In lots of different ways, and obviously this is something I’m interested in because it’s very different in different locations. I look at two different kinds of Palestinian protests. One kind is inside Israel where there are these really amazing chants and poetry in the streets that evoke a history of dissent, of taking up space in the street, of speaking Arabic in the streets, of holding Palestinian flags in a way that completely transformed the public space. In the occupied territories, I went to protests where you hardly got the chance to do these things because in some ways there was no audience—no Israeli audience—to hear those chants anyway. Instead what you get is that as the protesters approached a wall, from one hundred meters away they would encounter a volley of bullets and tear gas. Again, there’s no possibility for Palestinians in the occupied territory of even being heard, so instead it’s about direct confrontation using rocks, slingshots, firecrackers and so forth. In return, as I’ve said, they’re receiving bullets and tear gas. In terms of the forms of Palestinian dissent, they are really many and various. There is even some great Palestinian hip-hop out there!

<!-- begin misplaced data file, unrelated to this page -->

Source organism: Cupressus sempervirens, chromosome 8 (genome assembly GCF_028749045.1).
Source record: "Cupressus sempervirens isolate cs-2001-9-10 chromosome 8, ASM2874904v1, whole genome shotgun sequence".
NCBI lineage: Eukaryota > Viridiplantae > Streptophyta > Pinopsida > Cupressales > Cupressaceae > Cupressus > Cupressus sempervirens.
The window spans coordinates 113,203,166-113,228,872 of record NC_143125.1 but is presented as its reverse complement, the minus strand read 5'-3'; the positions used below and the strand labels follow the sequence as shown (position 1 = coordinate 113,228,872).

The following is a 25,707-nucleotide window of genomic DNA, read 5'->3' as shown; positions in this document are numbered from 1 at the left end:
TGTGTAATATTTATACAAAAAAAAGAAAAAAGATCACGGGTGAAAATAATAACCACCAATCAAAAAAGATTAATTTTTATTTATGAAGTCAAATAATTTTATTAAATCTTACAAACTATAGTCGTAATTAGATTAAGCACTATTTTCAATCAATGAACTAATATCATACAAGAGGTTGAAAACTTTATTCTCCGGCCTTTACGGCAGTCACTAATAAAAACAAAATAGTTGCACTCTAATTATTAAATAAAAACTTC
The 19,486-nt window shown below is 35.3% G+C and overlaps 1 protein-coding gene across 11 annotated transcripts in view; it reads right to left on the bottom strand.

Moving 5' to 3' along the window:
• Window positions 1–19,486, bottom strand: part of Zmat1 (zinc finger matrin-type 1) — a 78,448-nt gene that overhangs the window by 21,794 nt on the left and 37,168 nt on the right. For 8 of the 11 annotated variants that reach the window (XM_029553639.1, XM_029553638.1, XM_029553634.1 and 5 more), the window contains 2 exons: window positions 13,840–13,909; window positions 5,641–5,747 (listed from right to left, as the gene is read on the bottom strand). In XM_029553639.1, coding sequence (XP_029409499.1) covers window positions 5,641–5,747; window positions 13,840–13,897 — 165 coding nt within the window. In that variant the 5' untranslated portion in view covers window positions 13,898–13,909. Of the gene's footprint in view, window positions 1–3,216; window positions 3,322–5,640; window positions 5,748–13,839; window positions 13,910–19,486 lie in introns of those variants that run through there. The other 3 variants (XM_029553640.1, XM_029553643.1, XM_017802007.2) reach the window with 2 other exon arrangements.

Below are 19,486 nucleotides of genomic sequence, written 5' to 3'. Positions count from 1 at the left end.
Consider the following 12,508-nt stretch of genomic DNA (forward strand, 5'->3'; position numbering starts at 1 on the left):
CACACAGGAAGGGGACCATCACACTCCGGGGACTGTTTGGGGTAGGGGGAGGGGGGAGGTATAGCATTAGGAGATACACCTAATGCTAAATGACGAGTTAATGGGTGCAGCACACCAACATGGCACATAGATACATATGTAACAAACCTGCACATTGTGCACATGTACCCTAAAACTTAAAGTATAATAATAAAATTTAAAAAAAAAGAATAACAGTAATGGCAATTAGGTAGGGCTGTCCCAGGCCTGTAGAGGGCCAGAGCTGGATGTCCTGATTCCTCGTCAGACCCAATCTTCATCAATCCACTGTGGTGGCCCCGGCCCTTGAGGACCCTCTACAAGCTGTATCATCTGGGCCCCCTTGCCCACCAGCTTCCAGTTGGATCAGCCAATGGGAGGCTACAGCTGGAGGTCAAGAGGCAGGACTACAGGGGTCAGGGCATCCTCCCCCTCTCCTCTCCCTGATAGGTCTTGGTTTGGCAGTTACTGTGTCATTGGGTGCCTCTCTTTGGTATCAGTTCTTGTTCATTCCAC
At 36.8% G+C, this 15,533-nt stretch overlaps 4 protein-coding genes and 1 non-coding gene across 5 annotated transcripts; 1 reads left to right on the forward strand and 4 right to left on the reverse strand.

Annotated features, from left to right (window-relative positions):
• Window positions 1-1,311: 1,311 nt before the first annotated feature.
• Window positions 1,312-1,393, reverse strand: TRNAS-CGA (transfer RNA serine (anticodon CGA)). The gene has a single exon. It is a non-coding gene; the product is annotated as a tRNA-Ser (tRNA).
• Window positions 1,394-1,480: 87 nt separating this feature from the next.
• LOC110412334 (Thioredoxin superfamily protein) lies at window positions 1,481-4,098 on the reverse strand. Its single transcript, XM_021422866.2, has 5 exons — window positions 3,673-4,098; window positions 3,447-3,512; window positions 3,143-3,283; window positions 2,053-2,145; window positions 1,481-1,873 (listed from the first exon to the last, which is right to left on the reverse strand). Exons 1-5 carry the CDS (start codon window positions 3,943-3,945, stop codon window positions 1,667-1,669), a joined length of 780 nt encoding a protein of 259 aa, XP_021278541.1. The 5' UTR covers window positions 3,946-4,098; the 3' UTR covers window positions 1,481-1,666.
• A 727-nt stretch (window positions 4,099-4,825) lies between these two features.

What is your personal attachment to this topic, and what political issues are you trying to bring to light by performing this research?

I think a lot of things got me interested in this work. Part of my family are Palestinian citizens of Israel, and my partner’s family are Palestinian refugees from 1948 and my partner grew up in the occupied territories. We have strong ties on both sides of the Green Line [2] in that sense, and it’s been dizzying for me to move across the line between those two spaces. That’s what spurred the intellectual or experiential component to it. Politically, it’s really important to think about how settler colonialism divides people and how fragmentation itself becomes an instrument of suppression, and I do think that could be something that could help us think about everyday politics beyond Palestine.